Thursday, 11 October 2012

Read in 2012 - 30: The Shop on Blossom Street

This was one of the small stack of books I took home with me in May after visiting my mother-in-law in England, and it was a pleasant read.

Debbie Macomber's "The Shop on Blossom Street" is, as I found out, the first of a series of books set in the same Seattle neighbourhood. There is a lot of information about it (and of course, about the author herself) on her website, if you're interested.

The book centers around "A Good Yarn", a knitting shop opened by a young woman who has just overcome not one, but two bouts of cancer, and to her, this shop means an affirmation of life. She proceeds to start a knitting class at her shop for beginners, the first project being a baby blanket. By doing this, not only does she bring together three very different women who would have never met otherwise, but between the four of them, they form lasting friendships, and chains of events are set in motion that change the lives of all of them.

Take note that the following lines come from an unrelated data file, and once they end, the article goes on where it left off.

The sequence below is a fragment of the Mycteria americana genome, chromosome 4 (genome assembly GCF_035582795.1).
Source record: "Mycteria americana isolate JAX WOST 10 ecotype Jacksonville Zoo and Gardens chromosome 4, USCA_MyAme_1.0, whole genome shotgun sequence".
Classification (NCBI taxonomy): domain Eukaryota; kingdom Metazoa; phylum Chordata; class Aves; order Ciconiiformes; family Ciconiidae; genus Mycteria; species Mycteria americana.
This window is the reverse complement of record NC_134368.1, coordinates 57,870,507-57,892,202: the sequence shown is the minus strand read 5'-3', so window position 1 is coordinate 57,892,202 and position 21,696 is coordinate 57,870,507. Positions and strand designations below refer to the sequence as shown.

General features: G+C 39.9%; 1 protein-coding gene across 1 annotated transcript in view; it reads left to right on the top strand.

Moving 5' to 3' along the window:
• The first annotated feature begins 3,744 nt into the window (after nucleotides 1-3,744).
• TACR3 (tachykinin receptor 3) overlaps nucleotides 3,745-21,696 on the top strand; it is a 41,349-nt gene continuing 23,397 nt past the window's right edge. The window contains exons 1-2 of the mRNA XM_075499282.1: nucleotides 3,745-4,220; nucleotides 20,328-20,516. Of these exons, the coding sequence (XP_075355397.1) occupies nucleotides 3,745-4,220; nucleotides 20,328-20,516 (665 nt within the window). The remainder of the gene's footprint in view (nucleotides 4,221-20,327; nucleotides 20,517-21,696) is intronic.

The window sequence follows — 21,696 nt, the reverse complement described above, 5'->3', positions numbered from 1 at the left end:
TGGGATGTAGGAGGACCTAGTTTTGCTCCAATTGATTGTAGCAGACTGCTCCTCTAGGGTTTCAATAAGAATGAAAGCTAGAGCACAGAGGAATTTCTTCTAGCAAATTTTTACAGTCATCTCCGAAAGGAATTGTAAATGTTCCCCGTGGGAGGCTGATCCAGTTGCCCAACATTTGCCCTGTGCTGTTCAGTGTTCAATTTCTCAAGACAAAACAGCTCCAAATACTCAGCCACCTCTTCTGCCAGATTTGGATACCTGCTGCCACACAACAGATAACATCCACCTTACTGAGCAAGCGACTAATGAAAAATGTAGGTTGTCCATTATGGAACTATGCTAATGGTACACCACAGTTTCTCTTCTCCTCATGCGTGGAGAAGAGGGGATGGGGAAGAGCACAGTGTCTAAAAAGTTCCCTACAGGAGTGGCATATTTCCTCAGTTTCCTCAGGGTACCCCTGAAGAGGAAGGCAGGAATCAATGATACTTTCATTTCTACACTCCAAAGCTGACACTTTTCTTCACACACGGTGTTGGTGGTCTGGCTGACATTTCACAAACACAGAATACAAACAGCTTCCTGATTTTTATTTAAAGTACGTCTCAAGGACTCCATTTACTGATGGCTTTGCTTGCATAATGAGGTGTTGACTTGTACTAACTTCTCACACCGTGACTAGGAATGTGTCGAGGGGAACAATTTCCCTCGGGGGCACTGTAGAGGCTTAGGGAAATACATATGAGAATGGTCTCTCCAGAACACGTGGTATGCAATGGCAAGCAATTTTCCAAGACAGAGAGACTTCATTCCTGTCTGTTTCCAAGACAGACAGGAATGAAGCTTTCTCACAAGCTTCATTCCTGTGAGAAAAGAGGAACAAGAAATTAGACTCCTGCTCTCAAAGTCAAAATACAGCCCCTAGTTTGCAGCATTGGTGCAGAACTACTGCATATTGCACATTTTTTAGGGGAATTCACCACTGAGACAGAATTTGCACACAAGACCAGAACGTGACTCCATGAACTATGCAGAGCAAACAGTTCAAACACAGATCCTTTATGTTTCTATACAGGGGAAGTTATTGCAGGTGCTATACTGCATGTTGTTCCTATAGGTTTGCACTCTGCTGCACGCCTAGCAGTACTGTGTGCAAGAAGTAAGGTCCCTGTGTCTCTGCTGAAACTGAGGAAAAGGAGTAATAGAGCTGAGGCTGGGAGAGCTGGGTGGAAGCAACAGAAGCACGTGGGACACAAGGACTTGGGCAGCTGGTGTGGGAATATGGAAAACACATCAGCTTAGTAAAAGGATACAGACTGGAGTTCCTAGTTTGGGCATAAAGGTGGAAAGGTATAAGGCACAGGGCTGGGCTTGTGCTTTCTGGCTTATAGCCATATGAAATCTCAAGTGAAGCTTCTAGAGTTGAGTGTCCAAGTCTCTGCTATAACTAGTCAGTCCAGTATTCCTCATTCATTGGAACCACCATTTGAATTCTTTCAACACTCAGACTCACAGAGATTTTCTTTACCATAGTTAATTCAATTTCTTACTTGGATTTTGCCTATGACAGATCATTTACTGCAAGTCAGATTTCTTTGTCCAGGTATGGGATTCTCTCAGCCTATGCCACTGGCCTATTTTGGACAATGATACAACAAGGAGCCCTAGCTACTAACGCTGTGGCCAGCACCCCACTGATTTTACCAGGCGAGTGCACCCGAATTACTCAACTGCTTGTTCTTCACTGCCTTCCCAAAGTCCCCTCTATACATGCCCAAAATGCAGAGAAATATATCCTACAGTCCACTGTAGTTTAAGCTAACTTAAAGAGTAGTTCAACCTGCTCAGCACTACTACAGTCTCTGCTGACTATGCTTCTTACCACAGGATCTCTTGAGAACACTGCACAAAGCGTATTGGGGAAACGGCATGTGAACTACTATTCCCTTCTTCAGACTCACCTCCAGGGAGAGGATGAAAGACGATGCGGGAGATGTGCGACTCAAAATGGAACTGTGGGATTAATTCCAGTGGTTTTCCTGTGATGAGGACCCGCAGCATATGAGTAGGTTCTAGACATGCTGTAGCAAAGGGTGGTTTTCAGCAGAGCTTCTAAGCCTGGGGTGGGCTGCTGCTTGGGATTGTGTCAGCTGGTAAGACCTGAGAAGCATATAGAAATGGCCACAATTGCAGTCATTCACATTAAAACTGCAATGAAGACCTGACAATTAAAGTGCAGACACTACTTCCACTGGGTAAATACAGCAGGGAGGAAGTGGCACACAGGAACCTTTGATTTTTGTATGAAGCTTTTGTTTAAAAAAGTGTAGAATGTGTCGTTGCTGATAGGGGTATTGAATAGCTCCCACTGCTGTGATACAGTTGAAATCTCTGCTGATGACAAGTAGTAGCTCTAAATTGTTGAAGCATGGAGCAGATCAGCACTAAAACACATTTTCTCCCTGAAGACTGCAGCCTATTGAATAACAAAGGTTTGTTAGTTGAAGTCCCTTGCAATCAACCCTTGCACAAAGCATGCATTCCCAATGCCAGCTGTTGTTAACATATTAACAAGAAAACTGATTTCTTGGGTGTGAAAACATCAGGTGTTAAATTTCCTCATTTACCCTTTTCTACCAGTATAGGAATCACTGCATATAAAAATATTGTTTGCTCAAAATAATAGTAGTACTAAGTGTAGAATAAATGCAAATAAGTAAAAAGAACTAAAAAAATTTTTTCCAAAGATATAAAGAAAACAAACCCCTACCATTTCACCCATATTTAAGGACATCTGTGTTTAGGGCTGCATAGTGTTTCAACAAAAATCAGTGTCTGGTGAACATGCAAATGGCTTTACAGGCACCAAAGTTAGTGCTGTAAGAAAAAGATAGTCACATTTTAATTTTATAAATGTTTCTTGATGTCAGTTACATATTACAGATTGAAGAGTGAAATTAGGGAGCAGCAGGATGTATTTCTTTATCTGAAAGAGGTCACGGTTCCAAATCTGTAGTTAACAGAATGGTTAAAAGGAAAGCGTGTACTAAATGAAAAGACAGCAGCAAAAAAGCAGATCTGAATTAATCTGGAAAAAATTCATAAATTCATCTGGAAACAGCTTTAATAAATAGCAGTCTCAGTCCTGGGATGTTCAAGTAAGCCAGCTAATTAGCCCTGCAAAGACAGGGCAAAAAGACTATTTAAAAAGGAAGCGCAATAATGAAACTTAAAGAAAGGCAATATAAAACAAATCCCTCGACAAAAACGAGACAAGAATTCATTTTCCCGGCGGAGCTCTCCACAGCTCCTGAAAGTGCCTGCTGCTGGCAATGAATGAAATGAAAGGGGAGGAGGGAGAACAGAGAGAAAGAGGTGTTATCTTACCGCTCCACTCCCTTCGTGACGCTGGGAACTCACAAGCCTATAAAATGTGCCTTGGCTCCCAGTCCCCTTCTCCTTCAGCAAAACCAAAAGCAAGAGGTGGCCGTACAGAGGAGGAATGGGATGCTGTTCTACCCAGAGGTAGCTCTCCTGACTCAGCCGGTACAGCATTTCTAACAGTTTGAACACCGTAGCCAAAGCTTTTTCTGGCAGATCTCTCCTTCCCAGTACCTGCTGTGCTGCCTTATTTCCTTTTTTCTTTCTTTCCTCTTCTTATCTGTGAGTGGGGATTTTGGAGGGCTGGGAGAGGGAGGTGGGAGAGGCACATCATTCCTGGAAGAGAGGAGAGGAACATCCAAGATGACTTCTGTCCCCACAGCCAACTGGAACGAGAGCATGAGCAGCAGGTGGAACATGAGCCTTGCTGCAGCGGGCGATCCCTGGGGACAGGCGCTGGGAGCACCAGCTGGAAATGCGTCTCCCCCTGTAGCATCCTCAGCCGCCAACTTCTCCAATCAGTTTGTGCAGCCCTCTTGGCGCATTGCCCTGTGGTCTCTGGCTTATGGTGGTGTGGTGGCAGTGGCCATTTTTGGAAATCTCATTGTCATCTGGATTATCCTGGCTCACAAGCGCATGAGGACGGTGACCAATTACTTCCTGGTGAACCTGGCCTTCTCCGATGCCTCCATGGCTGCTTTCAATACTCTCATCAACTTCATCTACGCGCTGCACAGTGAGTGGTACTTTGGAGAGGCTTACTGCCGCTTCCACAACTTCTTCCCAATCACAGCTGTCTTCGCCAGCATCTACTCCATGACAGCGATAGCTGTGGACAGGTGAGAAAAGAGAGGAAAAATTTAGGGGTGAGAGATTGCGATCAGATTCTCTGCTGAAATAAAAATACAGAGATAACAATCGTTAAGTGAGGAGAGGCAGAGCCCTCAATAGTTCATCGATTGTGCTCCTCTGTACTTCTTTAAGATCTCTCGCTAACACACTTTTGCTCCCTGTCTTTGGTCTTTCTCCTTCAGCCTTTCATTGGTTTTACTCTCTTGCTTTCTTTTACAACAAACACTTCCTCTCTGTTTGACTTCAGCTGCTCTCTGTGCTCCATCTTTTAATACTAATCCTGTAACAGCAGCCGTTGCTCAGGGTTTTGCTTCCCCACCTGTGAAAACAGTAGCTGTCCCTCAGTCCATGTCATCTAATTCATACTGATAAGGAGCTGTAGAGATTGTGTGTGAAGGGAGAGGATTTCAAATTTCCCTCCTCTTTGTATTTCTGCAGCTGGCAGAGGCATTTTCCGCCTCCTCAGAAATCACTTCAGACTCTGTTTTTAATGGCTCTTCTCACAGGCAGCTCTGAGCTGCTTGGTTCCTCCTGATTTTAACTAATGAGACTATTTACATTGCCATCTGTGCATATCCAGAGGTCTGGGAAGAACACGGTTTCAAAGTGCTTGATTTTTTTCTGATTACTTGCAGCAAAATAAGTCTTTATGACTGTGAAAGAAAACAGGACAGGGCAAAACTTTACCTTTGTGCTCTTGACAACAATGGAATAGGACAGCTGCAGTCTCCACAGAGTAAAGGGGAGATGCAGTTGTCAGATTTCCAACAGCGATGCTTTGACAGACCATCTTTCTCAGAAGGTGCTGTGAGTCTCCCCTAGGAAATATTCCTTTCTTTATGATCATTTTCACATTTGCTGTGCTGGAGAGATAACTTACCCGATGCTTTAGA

Sounds familiar? Yes, with the set up of bringing together people unlikely to ever meet and for them to become friends with life-changing effects is pretty much what Frances Garrood's "Basic Theology for Fallen Women" is about, a book I wrote about here and which I enjoyed very much. But while Frances has a lot more humour in her book, the drama in "Blossom Street" is more... dramatic, I'd say. Like Frances, Debbie Macomber has divided her book neatly into chapters, each of them dealing with one character at a time, taking turns. But while all of Frances' chapters are written from the character's perspective without being in the 1st person singular, in "Blossom Street", the lady who opens the shop is a 1st person narrator, and the other characters aren't. Another obvious difference is that Frances is English and Debbie Macomber American, something that of course reflects in their writing style. In American English, people look out windows and walk out doors, while I'd say they look out of windows etc. Enough of the (uncalled for) comparison, and on to the book.